Knifeman was out on bail when he nearly killed father-of-three on school run
- Credit: Met Police
A knifeman who tried to kill a father-of-three in Finsbury Park was out on bail for possessing a knife when he carried out the attack, the Old Bailey has heard.
During a sentencing hearing held yesterday - Monday, January 10 - it was also revealed that Kenneth Solomon-Ngua was breaching bail conditions by being in the area where he attacked the victim.
The 20-year-old repeatedly stabbed the victim - who was on his way to pick up his children - in broad daylight near to Manor House tube station on December 1 2018.
He was hospitalised for two weeks after suffering stab wounds to his chest, jaw and neck and a collapsed lung.
Solomon-Ngua - of Holly Park - was found guilty of attempted murder by a jury on November 23, and was handed a 15-year jail term yesterday.
He denied attempted murder but had pleaded guilty to GBH part-way through the trial.
Sentencing, the Common Serjeant of London, Judge Richard Leon Marks QC, recalled that a then 17-year-old Solomon-Ngua had been in a café near the tube station.
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After cadging a cigarette outside, he went to the bus stop to get a light, where he came across the victim who was waiting for a bus so he could travel to collect his children from school.
Judge Marks said: "You should not have been there, because at the time you were on bail in respect of other serious allegations and a condition of your bail was not to be in that area.
"You got in your head entirely wrongly that he [the victim] was a police officer, and you challenged him about this several times.
"He denied it because he was in no way connected with the police, and he accepted in evidence he became annoyed - although not angry."
He continued: "At this time you had in your waist band a large knife and the in the course of your trial you were to draw a diagram of it, from which it was apparent it must have been nine or 10 inches long.
"You were to claim in evidence that he became aggressive and you were led to believe he had a weapon, but I have absolutely no doubt he did not, and that nothing he said or did could have led you to that conclusion."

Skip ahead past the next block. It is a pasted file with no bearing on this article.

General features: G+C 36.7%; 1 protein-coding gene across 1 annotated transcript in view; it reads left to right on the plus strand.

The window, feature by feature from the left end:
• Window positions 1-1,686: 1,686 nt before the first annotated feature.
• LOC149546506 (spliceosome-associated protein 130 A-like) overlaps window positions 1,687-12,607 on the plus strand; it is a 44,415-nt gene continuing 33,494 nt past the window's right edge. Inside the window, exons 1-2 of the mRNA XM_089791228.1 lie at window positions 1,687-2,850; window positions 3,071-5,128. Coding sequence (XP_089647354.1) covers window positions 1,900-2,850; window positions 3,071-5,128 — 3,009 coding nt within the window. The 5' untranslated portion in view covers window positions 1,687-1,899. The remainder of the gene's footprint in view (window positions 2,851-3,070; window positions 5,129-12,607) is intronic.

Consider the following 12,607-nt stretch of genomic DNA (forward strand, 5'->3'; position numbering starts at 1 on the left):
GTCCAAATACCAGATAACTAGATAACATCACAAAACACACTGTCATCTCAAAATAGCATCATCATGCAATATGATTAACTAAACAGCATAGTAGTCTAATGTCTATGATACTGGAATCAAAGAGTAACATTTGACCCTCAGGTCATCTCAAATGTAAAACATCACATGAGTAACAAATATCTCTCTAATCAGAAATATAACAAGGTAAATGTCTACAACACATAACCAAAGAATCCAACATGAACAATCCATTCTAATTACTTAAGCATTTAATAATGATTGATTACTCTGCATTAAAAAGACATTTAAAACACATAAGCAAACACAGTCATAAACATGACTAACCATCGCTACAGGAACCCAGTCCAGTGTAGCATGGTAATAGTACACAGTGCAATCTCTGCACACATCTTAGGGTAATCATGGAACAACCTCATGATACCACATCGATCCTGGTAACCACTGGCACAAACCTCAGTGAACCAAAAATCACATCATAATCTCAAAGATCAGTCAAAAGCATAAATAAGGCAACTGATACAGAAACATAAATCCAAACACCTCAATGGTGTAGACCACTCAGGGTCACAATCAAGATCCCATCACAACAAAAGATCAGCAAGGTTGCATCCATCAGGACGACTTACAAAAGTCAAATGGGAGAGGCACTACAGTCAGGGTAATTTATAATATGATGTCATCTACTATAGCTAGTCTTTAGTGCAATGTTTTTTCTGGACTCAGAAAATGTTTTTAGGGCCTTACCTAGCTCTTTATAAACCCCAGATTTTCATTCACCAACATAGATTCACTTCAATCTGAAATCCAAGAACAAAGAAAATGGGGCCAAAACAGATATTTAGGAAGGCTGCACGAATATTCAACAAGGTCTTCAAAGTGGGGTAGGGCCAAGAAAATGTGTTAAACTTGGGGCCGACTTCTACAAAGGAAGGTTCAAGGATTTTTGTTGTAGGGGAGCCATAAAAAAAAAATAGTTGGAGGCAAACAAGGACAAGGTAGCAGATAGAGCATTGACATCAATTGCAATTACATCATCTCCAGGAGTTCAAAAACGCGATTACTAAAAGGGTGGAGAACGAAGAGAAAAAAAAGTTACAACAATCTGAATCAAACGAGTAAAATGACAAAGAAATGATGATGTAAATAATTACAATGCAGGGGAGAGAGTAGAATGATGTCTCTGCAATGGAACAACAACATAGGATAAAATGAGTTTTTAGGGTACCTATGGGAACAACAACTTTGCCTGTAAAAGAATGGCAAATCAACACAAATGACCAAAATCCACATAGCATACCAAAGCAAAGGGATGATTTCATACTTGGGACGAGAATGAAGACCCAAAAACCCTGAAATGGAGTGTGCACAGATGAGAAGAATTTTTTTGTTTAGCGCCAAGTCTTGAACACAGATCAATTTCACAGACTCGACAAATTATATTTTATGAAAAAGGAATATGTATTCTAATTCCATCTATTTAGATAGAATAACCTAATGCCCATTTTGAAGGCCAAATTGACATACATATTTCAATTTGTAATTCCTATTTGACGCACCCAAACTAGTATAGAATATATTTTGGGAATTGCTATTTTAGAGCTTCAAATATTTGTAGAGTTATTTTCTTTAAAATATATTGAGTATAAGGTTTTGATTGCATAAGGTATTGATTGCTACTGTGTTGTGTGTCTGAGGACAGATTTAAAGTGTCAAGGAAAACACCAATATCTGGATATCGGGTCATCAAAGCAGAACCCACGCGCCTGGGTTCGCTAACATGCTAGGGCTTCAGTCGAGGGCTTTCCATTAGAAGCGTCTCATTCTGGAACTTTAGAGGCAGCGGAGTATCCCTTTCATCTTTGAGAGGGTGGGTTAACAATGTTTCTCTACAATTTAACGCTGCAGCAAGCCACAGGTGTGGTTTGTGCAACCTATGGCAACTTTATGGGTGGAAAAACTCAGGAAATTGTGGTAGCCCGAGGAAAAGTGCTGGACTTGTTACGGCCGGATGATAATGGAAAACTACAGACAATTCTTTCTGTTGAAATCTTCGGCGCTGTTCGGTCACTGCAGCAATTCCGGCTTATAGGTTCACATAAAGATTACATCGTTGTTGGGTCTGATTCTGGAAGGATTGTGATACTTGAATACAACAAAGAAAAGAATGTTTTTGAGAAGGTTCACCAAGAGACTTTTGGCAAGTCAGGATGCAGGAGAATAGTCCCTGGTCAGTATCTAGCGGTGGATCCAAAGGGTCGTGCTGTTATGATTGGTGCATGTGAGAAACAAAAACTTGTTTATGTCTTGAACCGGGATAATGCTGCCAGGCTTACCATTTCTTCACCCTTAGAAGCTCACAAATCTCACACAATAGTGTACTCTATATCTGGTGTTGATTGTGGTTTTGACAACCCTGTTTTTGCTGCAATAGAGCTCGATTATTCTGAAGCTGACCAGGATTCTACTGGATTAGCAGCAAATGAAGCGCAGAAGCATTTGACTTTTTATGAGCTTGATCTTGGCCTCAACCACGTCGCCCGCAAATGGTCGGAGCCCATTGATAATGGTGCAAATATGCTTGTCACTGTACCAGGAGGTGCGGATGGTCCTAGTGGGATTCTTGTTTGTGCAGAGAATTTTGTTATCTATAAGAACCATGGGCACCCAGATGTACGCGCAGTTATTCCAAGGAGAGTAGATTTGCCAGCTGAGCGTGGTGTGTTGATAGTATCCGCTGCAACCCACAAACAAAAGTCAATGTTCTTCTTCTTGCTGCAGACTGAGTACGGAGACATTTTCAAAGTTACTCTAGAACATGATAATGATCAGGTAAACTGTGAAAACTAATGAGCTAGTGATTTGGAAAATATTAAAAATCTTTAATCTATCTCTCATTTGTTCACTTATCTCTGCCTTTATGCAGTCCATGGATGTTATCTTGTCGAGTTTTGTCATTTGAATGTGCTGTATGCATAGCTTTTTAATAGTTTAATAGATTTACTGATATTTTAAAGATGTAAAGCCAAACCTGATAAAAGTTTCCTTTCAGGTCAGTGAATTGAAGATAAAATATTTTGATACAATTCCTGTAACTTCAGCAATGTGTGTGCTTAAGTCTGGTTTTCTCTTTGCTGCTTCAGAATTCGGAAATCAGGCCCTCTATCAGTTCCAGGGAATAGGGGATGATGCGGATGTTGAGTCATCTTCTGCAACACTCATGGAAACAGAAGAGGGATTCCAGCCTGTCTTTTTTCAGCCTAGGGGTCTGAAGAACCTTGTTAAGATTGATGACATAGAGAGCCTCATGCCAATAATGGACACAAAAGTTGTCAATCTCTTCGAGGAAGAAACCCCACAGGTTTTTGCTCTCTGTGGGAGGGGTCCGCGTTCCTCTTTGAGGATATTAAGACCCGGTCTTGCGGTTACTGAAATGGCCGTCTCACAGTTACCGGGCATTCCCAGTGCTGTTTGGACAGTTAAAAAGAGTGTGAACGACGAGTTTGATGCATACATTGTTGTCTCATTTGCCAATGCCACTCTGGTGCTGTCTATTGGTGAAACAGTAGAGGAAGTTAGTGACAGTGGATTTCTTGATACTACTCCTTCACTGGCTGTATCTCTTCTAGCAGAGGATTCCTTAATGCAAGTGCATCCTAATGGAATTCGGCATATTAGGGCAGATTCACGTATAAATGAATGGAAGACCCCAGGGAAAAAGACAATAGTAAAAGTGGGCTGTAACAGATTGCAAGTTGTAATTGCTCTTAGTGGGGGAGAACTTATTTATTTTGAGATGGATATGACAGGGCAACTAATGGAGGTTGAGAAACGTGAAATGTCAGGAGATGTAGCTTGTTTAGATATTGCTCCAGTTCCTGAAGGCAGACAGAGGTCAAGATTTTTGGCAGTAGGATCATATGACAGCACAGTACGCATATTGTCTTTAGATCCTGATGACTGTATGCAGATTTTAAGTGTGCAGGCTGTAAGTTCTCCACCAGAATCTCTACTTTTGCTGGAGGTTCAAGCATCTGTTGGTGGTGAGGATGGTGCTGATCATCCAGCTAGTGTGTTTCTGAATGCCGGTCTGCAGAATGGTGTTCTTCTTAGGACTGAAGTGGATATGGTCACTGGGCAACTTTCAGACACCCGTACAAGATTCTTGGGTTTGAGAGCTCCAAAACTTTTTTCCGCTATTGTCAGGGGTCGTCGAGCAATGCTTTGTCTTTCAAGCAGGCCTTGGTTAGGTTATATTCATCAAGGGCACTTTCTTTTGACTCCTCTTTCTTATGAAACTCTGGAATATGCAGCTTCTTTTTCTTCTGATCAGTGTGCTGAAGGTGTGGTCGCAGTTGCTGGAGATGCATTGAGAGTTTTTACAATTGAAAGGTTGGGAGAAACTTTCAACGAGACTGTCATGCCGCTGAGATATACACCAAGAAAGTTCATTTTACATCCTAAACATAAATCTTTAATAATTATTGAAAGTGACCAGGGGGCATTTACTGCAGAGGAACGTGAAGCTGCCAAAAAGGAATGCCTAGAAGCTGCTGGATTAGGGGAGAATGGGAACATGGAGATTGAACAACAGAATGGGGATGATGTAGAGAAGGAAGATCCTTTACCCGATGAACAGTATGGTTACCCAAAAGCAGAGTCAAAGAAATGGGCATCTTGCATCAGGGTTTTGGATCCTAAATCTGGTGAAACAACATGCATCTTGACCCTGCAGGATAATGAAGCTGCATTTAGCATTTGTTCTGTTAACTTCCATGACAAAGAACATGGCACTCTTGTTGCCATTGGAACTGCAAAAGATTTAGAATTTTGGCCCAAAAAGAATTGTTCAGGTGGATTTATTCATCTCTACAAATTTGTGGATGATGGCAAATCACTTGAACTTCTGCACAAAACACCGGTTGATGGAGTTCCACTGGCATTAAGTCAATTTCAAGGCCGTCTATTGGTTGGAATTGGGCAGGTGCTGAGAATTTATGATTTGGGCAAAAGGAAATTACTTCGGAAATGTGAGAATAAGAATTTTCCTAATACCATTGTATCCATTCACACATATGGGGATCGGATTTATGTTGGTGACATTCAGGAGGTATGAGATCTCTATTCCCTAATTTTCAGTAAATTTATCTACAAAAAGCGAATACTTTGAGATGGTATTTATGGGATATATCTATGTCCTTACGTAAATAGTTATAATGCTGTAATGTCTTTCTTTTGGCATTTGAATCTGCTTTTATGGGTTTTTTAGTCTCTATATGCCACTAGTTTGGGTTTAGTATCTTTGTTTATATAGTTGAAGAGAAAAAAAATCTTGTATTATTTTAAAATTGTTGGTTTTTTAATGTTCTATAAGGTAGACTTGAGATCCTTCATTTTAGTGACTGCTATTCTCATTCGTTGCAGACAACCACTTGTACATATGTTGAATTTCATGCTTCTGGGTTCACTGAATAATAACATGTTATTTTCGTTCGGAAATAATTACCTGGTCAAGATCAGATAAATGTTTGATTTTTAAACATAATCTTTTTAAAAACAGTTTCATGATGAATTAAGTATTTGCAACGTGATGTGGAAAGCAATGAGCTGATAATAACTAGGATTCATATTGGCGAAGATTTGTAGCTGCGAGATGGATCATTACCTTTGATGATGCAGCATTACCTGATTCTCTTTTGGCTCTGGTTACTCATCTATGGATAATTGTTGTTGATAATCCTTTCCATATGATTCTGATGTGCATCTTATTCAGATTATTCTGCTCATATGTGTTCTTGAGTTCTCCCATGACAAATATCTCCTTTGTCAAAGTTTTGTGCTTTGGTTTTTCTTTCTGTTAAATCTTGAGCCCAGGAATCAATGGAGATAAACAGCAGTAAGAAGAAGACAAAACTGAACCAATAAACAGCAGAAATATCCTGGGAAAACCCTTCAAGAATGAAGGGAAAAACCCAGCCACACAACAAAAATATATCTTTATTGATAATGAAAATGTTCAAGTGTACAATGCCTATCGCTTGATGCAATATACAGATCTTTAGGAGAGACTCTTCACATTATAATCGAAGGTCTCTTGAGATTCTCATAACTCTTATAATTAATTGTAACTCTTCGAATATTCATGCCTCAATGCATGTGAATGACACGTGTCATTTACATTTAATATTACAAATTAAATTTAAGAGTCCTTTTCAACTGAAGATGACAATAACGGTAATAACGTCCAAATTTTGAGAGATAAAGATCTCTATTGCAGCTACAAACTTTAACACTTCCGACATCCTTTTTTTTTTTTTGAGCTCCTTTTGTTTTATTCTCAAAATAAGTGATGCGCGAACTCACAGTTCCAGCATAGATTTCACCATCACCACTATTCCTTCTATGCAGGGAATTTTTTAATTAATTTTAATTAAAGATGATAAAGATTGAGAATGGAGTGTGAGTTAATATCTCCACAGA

The victim was stabbed multiple times, with a 14.8cm deep wound to his chest which narrowly missed his diaphragm and heart.
A neck wound went within 2.5cm from the carotid artery as well as from the internal jugular vein and the trachea.
The victim also suffered a punctured lung and two fractured ribs.
"Injuries to any of these could have been life threatening," said Judge Marks.
"That you didn't kill him in the course of this attack is a matter of pure good fortune."
In an impact statement written three years after the attack, the victim described how he is now a recluse afraid to leave his home, adding that he was told in hospital that he nearly died.
The victim wrote: "I have no social life, I don't go out, I don't see my children, I only have contact with my elderly mother. I cannot work, I have no friends or colleagues who I can spend time with."
Handing Solomon-Ngua the lengthy term, Judge Marks concluded: "The psychological scars run deep.
"As to your history of carrying knives you were to tell the jury that earlier in 2018 you'd been stabbed and two of your friends had been killed in stabbing incidents, and it was in response to those incidents that you had thereafter habitually carried a knife.
"This case demonstrates the stupidity and the wickedness of doing this because as this court knows too well, this leads time and time again to the to the use of knives with terrible consequences, which is exactly what happened here."